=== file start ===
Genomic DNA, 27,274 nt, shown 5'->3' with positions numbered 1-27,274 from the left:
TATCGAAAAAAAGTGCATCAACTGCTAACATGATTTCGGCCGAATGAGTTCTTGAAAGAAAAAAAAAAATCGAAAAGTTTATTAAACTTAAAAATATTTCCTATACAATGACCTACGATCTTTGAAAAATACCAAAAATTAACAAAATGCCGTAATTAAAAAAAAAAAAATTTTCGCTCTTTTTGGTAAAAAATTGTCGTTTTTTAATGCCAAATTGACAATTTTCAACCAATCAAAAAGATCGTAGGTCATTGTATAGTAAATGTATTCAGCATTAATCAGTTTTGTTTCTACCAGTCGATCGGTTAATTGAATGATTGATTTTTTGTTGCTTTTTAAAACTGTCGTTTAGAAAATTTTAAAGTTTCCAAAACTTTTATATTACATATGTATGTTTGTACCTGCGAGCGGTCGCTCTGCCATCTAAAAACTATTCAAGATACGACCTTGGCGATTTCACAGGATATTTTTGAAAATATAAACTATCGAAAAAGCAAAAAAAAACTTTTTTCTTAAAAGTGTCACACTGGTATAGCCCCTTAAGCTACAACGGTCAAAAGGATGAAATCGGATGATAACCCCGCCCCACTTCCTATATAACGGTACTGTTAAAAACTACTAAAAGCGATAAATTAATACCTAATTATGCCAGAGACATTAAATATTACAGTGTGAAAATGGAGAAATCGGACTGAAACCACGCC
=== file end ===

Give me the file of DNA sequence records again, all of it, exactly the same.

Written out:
Genomic DNA, 27,274 nt, shown 5'->3' with positions numbered 1-27,274 from the left:
TATCGAAAAAAAGTGCATCAACTGCTAACATGATTTCGGCCGAATGAGTTCTTGAAAGAAAAAAAAAAATCGAAAAGTTTATTAAACTTAAAAATATTTCCTATACAATGACCTACGATCTTTGAAAAATACCAAAAATTAACAAAATGCCGTAATTAAAAAAAAAAAAATTTTCGCTCTTTTTGGTAAAAAATTGTCGTTTTTTAATGCCAAATTGACAATTTTCAACCAATCAAAAAGATCGTAGGTCATTGTATAGTAAATGTATTCAGCATTAATCAGTTTTGTTTCTACCAGTCGATCGGTTAATTGAATGATTGATTTTTTGTTGCTTTTTAAAACTGTCGTTTAGAAAATTTTAAAGTTTCCAAAACTTTTATATTACATATGTATGTTTGTACCTGCGAGCGGTCGCTCTGCCATCTAAAAACTATTCAAGATACGACCTTGGCGATTTCACAGGATATTTTTGAAAATATAAACTATCGAAAAAGCAAAAAAAAACTTTTTTCTTAAAAGTGTCACACTGGTATAGCCCCTTAAGCTACAACGGTCAAAAGGATGAAATCGGATGATAACCCCGCCCCACTTCCTATATAACGGTACTGTTAAAAACTACTAAAAGCGATAAATTAATACCTAATTATGCCAGAGACATTAAATATTACAGTGTGAAAATGGAGAAATCGGACTGAAACCACGCC